MB Comment: We are repeating this May 23rd article on informed consent because it is the essence of medical ethics. This is the American Medical Association (AMA) position on informed consent, not a revisionist fringe interpretation. The recent Seattle Weekly (SW) article generated interest in the Refusers from people checking out what we are about. That SW article obviously had an agenda, insinuating that making an informed decision about vaccination was wrong. I disagree with that insinuation. The Refusers are in the mainstream of medical ethics (informed consent). We are not telling anyone else what to do, we are simply standing up for everyone’s right to make their own informed decision. If someone suggests that they can cram medical procedures down your throat (or veins) without your permission, that is called forced medication and it violates the AMA’s position on informed consent. That is the subject of our new Refusers song ‘Vaccination Choice is a Human Right.’
MB Comment from May 23rd article:
This is the American Medical Association’s position on informed consent. The key point is ‘ … he or she can make an informed decision to proceed or to refuse a particular course of medical intervention.’ Please notice the word refuse. It is our right to refuse ‘a particular course of medical intervention.’ It doesn’t say ‘except vaccination.’ Informed consent is the backbone of medical ethics. You have the right to say no. Doctors who assert that you do not have a choice about vaccines are violating this medical code of ethics. Vaccination choice is a human right.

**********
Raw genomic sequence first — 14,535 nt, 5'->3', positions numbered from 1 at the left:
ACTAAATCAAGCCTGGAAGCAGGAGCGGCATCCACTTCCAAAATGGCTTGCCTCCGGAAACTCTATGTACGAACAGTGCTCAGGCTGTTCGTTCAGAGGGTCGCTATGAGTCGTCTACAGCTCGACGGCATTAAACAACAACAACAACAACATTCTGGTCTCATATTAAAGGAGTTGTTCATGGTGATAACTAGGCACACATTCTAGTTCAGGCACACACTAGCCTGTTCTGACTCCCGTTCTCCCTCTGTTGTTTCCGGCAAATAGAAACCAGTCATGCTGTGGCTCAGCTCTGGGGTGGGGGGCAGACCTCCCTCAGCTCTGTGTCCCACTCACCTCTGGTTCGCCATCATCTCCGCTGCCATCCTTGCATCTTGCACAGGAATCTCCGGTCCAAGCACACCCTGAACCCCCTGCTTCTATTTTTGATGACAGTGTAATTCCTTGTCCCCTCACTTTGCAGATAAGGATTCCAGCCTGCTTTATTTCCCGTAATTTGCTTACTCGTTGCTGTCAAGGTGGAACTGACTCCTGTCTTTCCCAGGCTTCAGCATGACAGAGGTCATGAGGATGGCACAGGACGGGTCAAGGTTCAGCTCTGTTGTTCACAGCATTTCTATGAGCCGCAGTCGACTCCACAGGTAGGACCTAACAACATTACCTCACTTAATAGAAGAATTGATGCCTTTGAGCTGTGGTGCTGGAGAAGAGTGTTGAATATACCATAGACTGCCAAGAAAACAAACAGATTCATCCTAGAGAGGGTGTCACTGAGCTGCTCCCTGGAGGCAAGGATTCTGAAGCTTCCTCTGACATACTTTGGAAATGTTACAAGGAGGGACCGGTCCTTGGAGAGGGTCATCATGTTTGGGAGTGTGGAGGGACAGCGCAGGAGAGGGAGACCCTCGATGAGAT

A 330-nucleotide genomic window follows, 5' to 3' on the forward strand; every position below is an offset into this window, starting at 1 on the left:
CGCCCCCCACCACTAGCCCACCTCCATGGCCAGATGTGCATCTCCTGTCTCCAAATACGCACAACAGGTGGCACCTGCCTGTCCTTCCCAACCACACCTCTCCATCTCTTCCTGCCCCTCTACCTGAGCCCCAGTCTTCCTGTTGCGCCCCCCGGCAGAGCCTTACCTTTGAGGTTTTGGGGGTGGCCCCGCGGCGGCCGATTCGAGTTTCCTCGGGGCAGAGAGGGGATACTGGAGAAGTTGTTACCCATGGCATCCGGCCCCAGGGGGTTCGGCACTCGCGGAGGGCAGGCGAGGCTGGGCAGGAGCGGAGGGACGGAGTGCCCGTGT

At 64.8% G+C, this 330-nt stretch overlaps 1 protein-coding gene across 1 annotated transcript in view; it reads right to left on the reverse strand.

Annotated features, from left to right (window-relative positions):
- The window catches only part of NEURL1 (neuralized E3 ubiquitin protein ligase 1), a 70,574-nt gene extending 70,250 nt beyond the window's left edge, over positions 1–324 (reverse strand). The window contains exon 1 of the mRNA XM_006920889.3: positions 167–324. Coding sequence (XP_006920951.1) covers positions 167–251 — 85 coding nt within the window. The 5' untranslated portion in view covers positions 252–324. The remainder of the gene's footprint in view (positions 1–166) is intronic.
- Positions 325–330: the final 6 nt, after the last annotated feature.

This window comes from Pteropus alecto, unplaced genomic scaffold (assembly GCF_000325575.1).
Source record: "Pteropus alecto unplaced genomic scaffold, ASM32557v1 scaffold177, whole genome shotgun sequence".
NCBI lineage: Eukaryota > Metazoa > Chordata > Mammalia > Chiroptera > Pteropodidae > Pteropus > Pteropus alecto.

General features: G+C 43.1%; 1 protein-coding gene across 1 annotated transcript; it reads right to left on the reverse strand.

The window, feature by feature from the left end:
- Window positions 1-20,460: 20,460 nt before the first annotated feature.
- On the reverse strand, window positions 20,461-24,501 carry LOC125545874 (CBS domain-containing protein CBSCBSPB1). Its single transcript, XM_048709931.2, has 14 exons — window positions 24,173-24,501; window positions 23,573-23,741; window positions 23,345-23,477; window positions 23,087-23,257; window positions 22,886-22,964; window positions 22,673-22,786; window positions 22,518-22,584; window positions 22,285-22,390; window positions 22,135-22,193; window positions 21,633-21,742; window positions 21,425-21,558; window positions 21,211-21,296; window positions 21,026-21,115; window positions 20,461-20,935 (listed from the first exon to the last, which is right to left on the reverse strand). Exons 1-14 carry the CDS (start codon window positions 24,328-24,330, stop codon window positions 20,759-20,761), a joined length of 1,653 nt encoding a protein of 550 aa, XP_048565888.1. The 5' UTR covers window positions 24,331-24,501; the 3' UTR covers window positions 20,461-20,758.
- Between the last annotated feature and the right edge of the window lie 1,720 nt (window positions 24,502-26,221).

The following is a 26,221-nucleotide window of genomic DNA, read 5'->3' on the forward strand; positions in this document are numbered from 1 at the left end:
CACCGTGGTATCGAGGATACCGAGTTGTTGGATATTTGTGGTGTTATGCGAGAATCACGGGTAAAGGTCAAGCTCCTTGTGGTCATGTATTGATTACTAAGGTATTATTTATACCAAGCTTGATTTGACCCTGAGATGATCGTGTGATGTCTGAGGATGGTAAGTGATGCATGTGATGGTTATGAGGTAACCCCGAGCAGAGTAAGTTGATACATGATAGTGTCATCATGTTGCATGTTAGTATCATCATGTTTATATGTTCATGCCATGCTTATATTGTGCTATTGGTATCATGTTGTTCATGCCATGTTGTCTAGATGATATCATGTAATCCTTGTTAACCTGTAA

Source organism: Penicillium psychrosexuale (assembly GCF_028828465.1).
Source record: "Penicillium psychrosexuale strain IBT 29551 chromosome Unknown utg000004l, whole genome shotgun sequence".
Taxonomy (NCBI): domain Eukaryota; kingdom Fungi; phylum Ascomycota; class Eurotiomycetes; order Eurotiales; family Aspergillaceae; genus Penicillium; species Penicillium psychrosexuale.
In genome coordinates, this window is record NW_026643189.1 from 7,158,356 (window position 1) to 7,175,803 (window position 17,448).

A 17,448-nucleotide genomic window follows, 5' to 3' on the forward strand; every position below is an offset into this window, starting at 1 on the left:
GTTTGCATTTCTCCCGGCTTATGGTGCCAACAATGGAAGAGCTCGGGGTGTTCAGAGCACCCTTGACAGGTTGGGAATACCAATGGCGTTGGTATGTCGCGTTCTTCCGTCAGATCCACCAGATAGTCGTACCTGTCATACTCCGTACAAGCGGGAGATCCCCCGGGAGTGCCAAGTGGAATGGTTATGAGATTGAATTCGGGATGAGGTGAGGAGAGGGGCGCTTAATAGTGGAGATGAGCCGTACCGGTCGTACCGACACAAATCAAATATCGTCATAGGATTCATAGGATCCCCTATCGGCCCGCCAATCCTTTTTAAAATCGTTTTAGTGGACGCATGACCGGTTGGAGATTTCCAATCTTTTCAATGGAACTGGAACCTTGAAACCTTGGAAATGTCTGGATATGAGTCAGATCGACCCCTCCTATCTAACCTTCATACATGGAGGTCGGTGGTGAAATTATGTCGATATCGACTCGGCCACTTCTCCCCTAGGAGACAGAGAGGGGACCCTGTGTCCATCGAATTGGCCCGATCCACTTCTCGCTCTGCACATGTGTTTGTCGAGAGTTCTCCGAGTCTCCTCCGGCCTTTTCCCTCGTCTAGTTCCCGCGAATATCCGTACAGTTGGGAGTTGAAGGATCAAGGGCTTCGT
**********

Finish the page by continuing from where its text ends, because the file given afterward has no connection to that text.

American Medical Association
‘Informed consent is more than simply getting a patient to sign a written consent form. It is a process of communication between a patient and physician that results in the patient’s authorization or agreement to undergo a specific medical intervention.
In the communications process, you, as the physician providing or performing the treatment and/or procedure (not a delegated representative), should disclose and discuss with your patient:
- The patient’s diagnosis, if known;
- The nature and purpose of a proposed treatment or procedure;
- The risks and benefits of a proposed treatment or procedure;
- Alternatives (regardless of their cost or the extent to which the treatment options are covered by health insurance);
- The risks and benefits of the alternative treatment or procedure; and
- The risks and benefits of not receiving or undergoing a treatment or procedure.
In turn, your patient should have an opportunity to ask questions to elicit a better understanding of the treatment or procedure, so that he or she can make an informed decision to proceed or to refuse a particular course of medical intervention.
This communications process, or a variation thereof, is both an ethical obligation and a legal requirement spelled out in statutes and case law in all 50 states. (For more information about ethical obligations, see the AMA’s Code of Medical Ethics, contained in the AMA PolicyFinder. Providing the patient relevant information has long been a physician’s ethical obligation, but the legal concept of informed consent itself is recent.’